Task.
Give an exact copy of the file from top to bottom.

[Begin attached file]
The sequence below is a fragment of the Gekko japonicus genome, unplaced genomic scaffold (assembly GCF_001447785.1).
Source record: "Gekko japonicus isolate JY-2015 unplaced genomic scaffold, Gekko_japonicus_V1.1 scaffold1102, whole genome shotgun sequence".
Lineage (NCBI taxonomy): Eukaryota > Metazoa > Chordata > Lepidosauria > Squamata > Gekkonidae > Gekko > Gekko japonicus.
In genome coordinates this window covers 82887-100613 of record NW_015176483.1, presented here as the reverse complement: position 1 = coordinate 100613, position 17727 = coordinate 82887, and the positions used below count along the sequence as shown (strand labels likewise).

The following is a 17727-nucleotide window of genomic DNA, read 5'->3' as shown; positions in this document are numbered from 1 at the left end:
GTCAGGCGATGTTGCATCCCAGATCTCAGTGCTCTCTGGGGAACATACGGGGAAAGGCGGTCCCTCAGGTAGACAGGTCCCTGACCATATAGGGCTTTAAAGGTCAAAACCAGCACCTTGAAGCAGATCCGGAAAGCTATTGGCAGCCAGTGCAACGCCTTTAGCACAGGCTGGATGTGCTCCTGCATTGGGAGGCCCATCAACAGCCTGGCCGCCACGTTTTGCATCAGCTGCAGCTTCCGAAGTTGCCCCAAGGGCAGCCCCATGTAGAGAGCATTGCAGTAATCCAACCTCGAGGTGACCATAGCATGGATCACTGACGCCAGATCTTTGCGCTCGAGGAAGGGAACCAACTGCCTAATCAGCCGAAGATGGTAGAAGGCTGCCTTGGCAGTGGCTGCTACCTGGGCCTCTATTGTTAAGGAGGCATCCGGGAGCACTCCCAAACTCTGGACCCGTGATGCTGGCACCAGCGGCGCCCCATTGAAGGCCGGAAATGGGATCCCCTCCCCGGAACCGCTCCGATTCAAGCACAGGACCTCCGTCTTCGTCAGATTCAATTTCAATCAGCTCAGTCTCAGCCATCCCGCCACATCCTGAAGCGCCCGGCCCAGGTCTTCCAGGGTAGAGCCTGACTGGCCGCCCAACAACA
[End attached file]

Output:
The sequence below is a fragment of the Gekko japonicus genome, unplaced genomic scaffold (assembly GCF_001447785.1).
Source record: "Gekko japonicus isolate JY-2015 unplaced genomic scaffold, Gekko_japonicus_V1.1 scaffold1102, whole genome shotgun sequence".
Lineage (NCBI taxonomy): Eukaryota > Metazoa > Chordata > Lepidosauria > Squamata > Gekkonidae > Gekko > Gekko japonicus.
In genome coordinates this window covers 82887-100613 of record NW_015176483.1, presented here as the reverse complement: position 1 = coordinate 100613, position 17727 = coordinate 82887, and the positions used below count along the sequence as shown (strand labels likewise).

The following is a 17727-nucleotide window of genomic DNA, read 5'->3' as shown; positions in this document are numbered from 1 at the left end:
GTCAGGCGATGTTGCATCCCAGATCTCAGTGCTCTCTGGGGAACATACGGGGAAAGGCGGTCCCTCAGGTAGACAGGTCCCTGACCATATAGGGCTTTAAAGGTCAAAACCAGCACCTTGAAGCAGATCCGGAAAGCTATTGGCAGCCAGTGCAACGCCTTTAGCACAGGCTGGATGTGCTCCTGCATTGGGAGGCCCATCAACAGCCTGGCCGCCACGTTTTGCATCAGCTGCAGCTTCCGAAGTTGCCCCAAGGGCAGCCCCATGTAGAGAGCATTGCAGTAATCCAACCTCGAGGTGACCATAGCATGGATCACTGACGCCAGATCTTTGCGCTCGAGGAAGGGAACCAACTGCCTAATCAGCCGAAGATGGTAGAAGGCTGCCTTGGCAGTGGCTGCTACCTGGGCCTCTATTGTTAAGGAGGCATCCGGGAGCACTCCCAAACTCTGGACCCGTGATGCTGGCACCAGCGGCGCCCCATTGAAGGCCGGAAATGGGATCCCCTCCCCGGAACCGCTCCGATTCAAGCACAGGACCTCCGTCTTCGTCAGATTCAATTTCAATCAGCTCAGTCTCAGCCATCCCGCCACATCCTGAAGCGCCCGGCCCAGGTCTTCCAGGGTAGAGCCTGACTGGCCGCCCAACAACA